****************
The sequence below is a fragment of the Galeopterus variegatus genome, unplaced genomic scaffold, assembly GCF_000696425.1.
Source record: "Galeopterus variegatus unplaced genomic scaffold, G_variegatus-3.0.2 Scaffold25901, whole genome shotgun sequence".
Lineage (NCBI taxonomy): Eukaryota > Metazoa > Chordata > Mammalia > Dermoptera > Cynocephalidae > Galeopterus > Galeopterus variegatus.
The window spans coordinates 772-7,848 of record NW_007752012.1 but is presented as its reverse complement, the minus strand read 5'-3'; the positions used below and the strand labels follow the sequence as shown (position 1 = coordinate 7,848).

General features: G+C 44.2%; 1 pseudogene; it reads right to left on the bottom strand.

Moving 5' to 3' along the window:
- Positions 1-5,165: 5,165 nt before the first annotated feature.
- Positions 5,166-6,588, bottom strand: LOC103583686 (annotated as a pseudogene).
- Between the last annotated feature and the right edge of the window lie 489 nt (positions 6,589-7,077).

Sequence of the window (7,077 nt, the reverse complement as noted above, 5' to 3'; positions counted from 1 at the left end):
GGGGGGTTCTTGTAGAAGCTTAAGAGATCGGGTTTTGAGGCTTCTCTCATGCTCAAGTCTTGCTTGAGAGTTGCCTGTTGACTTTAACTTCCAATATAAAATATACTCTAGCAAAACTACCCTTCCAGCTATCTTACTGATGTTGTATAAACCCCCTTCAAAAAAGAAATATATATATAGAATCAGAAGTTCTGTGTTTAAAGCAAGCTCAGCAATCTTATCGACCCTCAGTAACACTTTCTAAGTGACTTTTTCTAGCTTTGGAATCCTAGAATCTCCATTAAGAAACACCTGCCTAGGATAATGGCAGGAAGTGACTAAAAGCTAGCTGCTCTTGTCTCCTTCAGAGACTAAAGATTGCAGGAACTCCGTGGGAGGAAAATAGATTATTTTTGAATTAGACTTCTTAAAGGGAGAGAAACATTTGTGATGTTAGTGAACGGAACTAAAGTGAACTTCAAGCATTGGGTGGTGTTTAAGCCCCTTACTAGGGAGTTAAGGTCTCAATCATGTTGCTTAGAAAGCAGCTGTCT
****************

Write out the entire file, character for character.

The sequence below is a fragment of the Galeopterus variegatus genome, unplaced genomic scaffold, assembly GCF_000696425.1.
Source record: "Galeopterus variegatus unplaced genomic scaffold, G_variegatus-3.0.2 Scaffold25901, whole genome shotgun sequence".
Lineage (NCBI taxonomy): Eukaryota > Metazoa > Chordata > Mammalia > Dermoptera > Cynocephalidae > Galeopterus > Galeopterus variegatus.
The window spans coordinates 772-7,848 of record NW_007752012.1 but is presented as its reverse complement, the minus strand read 5'-3'; the positions used below and the strand labels follow the sequence as shown (position 1 = coordinate 7,848).

General features: G+C 44.2%; 1 pseudogene; it reads right to left on the bottom strand.

Moving 5' to 3' along the window:
- Positions 1-5,165: 5,165 nt before the first annotated feature.
- Positions 5,166-6,588, bottom strand: LOC103583686 (annotated as a pseudogene).
- Between the last annotated feature and the right edge of the window lie 489 nt (positions 6,589-7,077).

Sequence of the window (7,077 nt, the reverse complement as noted above, 5' to 3'; positions counted from 1 at the left end):
GGGGGGTTCTTGTAGAAGCTTAAGAGATCGGGTTTTGAGGCTTCTCTCATGCTCAAGTCTTGCTTGAGAGTTGCCTGTTGACTTTAACTTCCAATATAAAATATACTCTAGCAAAACTACCCTTCCAGCTATCTTACTGATGTTGTATAAACCCCCTTCAAAAAAGAAATATATATATAGAATCAGAAGTTCTGTGTTTAAAGCAAGCTCAGCAATCTTATCGACCCTCAGTAACACTTTCTAAGTGACTTTTTCTAGCTTTGGAATCCTAGAATCTCCATTAAGAAACACCTGCCTAGGATAATGGCAGGAAGTGACTAAAAGCTAGCTGCTCTTGTCTCCTTCAGAGACTAAAGATTGCAGGAACTCCGTGGGAGGAAAATAGATTATTTTTGAATTAGACTTCTTAAAGGGAGAGAAACATTTGTGATGTTAGTGAACGGAACTAAAGTGAACTTCAAGCATTGGGTGGTGTTTAAGCCCCTTACTAGGGAGTTAAGGTCTCAATCATGTTGCTTAGAAAGCAGCTGTCT